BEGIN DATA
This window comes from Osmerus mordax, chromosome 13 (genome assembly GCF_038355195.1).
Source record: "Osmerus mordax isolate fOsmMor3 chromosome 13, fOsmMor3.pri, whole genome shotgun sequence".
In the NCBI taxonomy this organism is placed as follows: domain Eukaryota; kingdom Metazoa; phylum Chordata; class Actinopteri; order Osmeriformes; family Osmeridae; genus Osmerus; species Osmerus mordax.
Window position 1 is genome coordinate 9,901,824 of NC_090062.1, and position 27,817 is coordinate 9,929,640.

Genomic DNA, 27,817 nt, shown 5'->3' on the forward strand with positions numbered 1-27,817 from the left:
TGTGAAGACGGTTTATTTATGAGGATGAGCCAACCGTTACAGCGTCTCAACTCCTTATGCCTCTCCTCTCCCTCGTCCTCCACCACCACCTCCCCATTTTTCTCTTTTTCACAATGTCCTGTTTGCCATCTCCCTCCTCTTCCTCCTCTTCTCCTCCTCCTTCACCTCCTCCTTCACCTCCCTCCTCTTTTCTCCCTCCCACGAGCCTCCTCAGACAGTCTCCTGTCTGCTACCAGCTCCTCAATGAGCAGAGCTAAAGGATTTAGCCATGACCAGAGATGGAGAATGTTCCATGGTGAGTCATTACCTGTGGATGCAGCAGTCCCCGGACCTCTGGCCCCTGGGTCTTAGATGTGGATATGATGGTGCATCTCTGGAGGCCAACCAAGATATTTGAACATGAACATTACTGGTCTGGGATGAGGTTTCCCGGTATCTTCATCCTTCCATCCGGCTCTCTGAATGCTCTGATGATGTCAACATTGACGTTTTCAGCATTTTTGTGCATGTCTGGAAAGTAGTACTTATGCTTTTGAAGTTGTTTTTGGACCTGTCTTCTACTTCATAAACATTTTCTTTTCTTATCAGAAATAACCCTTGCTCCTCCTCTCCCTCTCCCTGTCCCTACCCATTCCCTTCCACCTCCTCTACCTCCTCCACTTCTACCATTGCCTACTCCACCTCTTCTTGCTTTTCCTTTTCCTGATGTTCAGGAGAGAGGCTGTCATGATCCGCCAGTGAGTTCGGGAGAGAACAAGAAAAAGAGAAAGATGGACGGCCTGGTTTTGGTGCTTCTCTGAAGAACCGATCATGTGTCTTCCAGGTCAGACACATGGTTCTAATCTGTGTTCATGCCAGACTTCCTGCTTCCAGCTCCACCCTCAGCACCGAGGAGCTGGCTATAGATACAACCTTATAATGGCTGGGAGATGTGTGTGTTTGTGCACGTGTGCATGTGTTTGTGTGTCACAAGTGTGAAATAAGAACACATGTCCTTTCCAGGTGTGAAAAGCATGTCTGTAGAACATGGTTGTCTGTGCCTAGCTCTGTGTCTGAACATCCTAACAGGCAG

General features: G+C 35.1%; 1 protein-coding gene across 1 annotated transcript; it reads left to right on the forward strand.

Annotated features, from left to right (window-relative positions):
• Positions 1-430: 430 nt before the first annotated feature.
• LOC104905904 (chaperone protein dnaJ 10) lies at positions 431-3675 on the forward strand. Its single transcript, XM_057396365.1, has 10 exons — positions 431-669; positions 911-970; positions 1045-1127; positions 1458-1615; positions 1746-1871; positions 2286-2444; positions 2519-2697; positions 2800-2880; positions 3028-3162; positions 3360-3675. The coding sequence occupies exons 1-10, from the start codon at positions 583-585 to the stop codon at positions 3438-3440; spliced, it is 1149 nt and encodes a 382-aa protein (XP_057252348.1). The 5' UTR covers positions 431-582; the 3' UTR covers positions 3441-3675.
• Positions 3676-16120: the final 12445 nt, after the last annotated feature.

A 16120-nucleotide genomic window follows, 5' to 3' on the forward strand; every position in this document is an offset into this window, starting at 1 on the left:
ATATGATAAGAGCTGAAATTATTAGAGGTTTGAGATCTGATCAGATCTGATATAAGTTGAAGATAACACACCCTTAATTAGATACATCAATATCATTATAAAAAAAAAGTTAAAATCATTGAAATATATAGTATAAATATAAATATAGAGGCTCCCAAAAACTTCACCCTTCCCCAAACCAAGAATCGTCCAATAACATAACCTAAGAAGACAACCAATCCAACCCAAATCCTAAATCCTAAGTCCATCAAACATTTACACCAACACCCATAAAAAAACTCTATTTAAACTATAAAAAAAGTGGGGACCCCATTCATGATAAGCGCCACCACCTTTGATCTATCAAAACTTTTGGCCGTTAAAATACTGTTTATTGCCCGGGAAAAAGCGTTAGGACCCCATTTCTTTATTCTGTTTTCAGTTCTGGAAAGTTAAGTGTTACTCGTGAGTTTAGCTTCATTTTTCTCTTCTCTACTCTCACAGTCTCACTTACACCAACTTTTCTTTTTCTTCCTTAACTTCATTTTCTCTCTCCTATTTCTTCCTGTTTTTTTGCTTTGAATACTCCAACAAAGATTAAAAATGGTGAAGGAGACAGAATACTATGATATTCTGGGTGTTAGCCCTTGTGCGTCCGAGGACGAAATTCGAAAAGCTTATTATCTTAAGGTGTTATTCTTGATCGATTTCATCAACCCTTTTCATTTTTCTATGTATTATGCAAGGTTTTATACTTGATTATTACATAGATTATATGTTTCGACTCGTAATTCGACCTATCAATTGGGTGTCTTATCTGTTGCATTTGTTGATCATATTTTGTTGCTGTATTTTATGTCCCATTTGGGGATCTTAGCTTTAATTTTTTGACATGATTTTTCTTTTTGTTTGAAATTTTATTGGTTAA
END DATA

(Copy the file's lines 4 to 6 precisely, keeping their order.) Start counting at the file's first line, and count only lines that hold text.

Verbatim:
Window position 1 is genome coordinate 9,901,824 of NC_090062.1, and position 27,817 is coordinate 9,929,640.

Genomic DNA, 27,817 nt, shown 5'->3' on the forward strand with positions numbered 1-27,817 from the left:
TGTGAAGACGGTTTATTTATGAGGATGAGCCAACCGTTACAGCGTCTCAACTCCTTATGCCTCTCCTCTCCCTCGTCCTCCACCACCACCTCCCCATTTTTCTCTTTTTCACAATGTCCTGTTTGCCATCTCCCTCCTCTTCCTCCTCTTCTCCTCCTCCTTCACCTCCTCCTTCACCTCCCTCCTCTTTTCTCCCTCCCACGAGCCTCCTCAGACAGTCTCCTGTCTGCTACCAGCTCCTCAATGAGCAGAGCTAAAGGATTTAGCCATGACCAGAGATGGAGAATGTTCCATGGTGAGTCATTACCTGTGGATGCAGCAGTCCCCGGACCTCTGGCCCCTGGGTCTTAGATGTGGATATGATGGTGCATCTCTGGAGGCCAACCAAGATATTTGAACATGAACATTACTGGTCTGGGATGAGGTTTCCCGGTATCTTCATCCTTCCATCCGGCTCTCTGAATGCTCTGATGATGTCAACATTGACGTTTTCAGCATTTTTGTGCATGTCTGGAAAGTAGTACTTATGCTTTTGAAGTTGTTTTTGGACCTGTCTTCTACTTCATAAACATTTTCTTTTCTTATCAGAAATAACCCTTGCTCCTCCTCTCCCTCTCCCTGTCCCTACCCATTCCCTTCCACCTCCTCTACCTCCTCCACTTCTACCATTGCCTACTCCACCTCTTCTTGCTTTTCCTTTTCCTGATGTTCAGGAGAGAGGCTGTCATGATCCGCCAGTGAGTTCGGGAGAGAACAAGAAAAAGAGAAAGATGGACGGCCTGGTTTTGGTGCTTCTCTGAAGAACCGATCATGTGTCTTCCAGGTCAGACACATGGTTCTAATCTGTGTTCATGCCAGACTTCCTGCTTCCAGCTCCACCCTCAGCACCGAGGAGCTGGCTATAGATACAACCTTATAATGGCTGGGAGATGTGTGTGTTTGTGCACGTGTGCATGTGTTTGTGTGTCACAAGTGTGAAATAAGAACACATGTCCTTTCCAGGTGTGAAAAGCATGTCTGTAGAACATGGTTGTCTGTGCCTAGCTCTGTGTCTGAACATCCTAACAGGCAG